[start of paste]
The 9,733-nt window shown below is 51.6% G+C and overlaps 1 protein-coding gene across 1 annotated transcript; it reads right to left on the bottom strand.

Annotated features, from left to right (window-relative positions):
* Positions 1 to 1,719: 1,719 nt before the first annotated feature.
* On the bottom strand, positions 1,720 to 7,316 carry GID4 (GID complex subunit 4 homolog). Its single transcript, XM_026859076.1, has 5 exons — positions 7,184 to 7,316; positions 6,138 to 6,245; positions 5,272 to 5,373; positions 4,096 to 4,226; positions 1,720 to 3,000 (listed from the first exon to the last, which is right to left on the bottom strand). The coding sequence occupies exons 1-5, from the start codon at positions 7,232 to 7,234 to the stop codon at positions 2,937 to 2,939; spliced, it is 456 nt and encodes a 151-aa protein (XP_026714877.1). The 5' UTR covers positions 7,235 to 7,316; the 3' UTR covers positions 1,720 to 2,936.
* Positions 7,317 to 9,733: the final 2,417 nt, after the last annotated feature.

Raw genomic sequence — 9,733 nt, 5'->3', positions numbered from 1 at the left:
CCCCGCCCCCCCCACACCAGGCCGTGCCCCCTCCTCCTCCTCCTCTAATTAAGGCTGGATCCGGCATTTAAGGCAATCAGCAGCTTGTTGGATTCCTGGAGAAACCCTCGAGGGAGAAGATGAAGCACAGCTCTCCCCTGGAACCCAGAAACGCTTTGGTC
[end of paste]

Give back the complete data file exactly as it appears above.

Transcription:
The 9,733-nt window shown below is 51.6% G+C and overlaps 1 protein-coding gene across 1 annotated transcript; it reads right to left on the bottom strand.

Annotated features, from left to right (window-relative positions):
* Positions 1 to 1,719: 1,719 nt before the first annotated feature.
* On the bottom strand, positions 1,720 to 7,316 carry GID4 (GID complex subunit 4 homolog). Its single transcript, XM_026859076.1, has 5 exons — positions 7,184 to 7,316; positions 6,138 to 6,245; positions 5,272 to 5,373; positions 4,096 to 4,226; positions 1,720 to 3,000 (listed from the first exon to the last, which is right to left on the bottom strand). The coding sequence occupies exons 1-5, from the start codon at positions 7,232 to 7,234 to the stop codon at positions 2,937 to 2,939; spliced, it is 456 nt and encodes a 151-aa protein (XP_026714877.1). The 5' UTR covers positions 7,235 to 7,316; the 3' UTR covers positions 1,720 to 2,936.
* Positions 7,317 to 9,733: the final 2,417 nt, after the last annotated feature.

Raw genomic sequence — 9,733 nt, 5'->3', positions numbered from 1 at the left:
CCCCGCCCCCCCCACACCAGGCCGTGCCCCCTCCTCCTCCTCCTCTAATTAAGGCTGGATCCGGCATTTAAGGCAATCAGCAGCTTGTTGGATTCCTGGAGAAACCCTCGAGGGAGAAGATGAAGCACAGCTCTCCCCTGGAACCCAGAAACGCTTTGGTC